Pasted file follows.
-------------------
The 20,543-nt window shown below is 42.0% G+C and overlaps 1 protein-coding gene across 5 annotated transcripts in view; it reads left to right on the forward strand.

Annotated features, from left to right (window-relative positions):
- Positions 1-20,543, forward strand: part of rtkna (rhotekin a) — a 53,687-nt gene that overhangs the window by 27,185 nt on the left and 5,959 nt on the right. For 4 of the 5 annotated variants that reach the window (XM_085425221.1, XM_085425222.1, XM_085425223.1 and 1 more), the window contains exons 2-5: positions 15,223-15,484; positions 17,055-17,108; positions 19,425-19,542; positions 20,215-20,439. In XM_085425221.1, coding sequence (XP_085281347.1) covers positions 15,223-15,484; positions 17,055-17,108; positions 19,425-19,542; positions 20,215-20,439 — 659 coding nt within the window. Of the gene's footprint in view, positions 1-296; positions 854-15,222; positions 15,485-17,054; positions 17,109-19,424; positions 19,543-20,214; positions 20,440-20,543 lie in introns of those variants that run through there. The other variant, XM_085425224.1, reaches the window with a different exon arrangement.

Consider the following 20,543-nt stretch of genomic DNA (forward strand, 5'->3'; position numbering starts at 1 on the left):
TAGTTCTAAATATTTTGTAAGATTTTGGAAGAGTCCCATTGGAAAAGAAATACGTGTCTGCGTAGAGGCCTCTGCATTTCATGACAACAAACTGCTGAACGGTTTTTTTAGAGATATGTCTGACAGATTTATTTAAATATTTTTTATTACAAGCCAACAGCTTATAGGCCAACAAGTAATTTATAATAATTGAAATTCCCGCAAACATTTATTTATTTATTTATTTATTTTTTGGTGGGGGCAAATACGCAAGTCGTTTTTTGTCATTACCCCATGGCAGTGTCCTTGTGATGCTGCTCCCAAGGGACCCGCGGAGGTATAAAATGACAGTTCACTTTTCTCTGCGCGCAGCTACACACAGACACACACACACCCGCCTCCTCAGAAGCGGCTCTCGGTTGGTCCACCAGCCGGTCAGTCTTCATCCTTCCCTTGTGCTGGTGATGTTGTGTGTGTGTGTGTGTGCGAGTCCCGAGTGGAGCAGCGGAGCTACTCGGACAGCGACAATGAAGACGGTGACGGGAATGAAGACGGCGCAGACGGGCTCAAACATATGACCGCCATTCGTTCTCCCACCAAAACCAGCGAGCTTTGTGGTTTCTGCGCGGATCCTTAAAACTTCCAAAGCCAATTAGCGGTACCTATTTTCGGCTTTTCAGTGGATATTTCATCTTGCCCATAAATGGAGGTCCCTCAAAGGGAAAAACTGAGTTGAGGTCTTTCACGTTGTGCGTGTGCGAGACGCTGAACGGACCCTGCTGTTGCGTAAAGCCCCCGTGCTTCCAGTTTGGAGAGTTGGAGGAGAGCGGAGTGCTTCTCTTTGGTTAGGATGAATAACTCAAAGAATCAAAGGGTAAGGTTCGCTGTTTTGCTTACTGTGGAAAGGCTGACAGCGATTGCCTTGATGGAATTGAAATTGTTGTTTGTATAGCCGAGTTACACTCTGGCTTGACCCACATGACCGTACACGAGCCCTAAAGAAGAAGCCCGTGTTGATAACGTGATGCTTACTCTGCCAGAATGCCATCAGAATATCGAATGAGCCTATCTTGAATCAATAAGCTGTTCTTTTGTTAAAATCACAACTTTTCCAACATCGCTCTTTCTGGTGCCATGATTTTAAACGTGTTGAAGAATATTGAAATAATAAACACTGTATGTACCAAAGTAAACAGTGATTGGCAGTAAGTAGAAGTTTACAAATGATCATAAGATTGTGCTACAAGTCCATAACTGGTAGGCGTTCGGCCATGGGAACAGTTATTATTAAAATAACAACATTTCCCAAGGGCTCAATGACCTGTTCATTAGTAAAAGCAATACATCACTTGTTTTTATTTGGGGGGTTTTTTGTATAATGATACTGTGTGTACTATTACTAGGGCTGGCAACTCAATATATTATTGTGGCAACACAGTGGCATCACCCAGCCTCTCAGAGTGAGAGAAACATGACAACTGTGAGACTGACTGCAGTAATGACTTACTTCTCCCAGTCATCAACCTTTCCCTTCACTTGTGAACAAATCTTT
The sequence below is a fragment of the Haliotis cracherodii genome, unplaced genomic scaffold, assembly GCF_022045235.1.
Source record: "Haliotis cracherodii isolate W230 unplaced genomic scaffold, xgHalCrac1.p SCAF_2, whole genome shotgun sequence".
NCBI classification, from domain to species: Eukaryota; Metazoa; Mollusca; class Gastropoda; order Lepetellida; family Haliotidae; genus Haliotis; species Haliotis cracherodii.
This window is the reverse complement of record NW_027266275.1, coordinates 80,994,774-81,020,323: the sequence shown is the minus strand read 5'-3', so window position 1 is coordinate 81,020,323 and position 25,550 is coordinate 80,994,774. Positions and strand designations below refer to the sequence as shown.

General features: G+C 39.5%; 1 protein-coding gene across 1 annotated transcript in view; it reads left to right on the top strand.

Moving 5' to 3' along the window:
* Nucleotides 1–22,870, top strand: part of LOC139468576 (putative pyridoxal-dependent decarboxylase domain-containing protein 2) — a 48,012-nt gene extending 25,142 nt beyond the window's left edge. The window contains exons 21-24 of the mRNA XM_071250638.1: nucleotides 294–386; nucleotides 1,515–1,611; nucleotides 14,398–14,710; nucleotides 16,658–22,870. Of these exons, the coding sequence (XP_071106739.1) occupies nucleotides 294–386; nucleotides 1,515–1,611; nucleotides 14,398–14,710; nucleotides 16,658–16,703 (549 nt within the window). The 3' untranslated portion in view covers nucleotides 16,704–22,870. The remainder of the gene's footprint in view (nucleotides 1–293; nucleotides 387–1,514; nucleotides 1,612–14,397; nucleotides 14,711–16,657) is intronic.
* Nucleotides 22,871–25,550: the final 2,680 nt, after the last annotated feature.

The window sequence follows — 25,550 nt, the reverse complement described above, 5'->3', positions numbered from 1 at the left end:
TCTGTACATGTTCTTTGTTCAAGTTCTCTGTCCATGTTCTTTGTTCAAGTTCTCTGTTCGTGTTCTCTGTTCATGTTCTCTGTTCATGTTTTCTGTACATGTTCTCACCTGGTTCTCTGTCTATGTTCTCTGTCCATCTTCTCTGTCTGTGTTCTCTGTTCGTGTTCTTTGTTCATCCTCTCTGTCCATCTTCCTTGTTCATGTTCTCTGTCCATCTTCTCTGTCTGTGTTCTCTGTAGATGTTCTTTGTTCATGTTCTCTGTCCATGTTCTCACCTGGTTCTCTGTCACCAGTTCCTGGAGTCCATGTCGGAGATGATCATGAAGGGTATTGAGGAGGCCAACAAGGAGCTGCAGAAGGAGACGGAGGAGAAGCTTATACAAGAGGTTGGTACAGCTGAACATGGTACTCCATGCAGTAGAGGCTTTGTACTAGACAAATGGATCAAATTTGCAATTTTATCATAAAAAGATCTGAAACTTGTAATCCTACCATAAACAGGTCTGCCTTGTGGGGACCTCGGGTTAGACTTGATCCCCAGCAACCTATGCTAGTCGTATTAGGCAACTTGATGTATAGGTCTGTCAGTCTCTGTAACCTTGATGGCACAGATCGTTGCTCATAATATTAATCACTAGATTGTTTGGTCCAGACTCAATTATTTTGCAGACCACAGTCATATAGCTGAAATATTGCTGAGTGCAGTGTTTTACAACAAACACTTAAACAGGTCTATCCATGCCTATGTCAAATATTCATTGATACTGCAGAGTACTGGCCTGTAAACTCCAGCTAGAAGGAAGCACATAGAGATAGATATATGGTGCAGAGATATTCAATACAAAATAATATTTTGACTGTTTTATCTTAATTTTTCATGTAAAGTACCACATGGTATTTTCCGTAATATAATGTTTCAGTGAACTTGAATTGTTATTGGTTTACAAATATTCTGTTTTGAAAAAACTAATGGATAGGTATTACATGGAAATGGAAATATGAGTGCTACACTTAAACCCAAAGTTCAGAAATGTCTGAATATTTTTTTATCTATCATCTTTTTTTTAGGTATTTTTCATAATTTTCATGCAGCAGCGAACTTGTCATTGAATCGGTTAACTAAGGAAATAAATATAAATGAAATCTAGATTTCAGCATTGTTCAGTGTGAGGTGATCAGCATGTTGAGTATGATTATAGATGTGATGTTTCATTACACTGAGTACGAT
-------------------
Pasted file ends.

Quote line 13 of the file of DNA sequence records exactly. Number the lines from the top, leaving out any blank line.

* Nucleotides 22,871–25,550: the final 2,680 nt, after the last annotated feature.